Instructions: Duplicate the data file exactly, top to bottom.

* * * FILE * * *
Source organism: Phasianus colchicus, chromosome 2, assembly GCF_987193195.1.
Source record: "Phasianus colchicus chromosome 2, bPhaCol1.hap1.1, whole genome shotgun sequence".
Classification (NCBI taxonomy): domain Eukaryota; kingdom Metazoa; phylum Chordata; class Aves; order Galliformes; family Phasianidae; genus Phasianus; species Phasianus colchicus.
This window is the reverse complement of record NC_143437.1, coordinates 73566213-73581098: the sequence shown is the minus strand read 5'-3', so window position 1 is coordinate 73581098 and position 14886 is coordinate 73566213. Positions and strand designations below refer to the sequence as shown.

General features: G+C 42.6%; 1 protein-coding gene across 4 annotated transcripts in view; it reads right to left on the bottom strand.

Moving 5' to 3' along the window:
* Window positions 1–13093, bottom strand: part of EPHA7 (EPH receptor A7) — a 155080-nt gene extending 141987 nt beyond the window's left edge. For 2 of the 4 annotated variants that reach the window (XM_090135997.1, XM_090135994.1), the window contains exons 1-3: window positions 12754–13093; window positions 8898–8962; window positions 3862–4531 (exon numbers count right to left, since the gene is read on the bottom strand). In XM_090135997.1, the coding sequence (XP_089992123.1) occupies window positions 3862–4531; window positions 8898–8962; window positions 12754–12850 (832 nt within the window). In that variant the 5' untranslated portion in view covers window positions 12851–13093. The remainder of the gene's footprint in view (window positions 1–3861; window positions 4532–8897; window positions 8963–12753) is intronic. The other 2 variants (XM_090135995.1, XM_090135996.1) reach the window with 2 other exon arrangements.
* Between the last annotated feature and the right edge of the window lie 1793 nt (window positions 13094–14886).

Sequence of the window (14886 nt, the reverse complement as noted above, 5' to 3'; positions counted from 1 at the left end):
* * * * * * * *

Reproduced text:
Source organism: Phasianus colchicus, chromosome 2, assembly GCF_987193195.1.
Source record: "Phasianus colchicus chromosome 2, bPhaCol1.hap1.1, whole genome shotgun sequence".
Classification (NCBI taxonomy): domain Eukaryota; kingdom Metazoa; phylum Chordata; class Aves; order Galliformes; family Phasianidae; genus Phasianus; species Phasianus colchicus.
This window is the reverse complement of record NC_143437.1, coordinates 73566213-73581098: the sequence shown is the minus strand read 5'-3', so window position 1 is coordinate 73581098 and position 14886 is coordinate 73566213. Positions and strand designations below refer to the sequence as shown.

General features: G+C 42.6%; 1 protein-coding gene across 4 annotated transcripts in view; it reads right to left on the bottom strand.

Moving 5' to 3' along the window:
* Window positions 1–13093, bottom strand: part of EPHA7 (EPH receptor A7) — a 155080-nt gene extending 141987 nt beyond the window's left edge. For 2 of the 4 annotated variants that reach the window (XM_090135997.1, XM_090135994.1), the window contains exons 1-3: window positions 12754–13093; window positions 8898–8962; window positions 3862–4531 (exon numbers count right to left, since the gene is read on the bottom strand). In XM_090135997.1, the coding sequence (XP_089992123.1) occupies window positions 3862–4531; window positions 8898–8962; window positions 12754–12850 (832 nt within the window). In that variant the 5' untranslated portion in view covers window positions 12851–13093. The remainder of the gene's footprint in view (window positions 1–3861; window positions 4532–8897; window positions 8963–12753) is intronic. The other 2 variants (XM_090135995.1, XM_090135996.1) reach the window with 2 other exon arrangements.
* Between the last annotated feature and the right edge of the window lie 1793 nt (window positions 13094–14886).

Sequence of the window (14886 nt, the reverse complement as noted above, 5' to 3'; positions counted from 1 at the left end):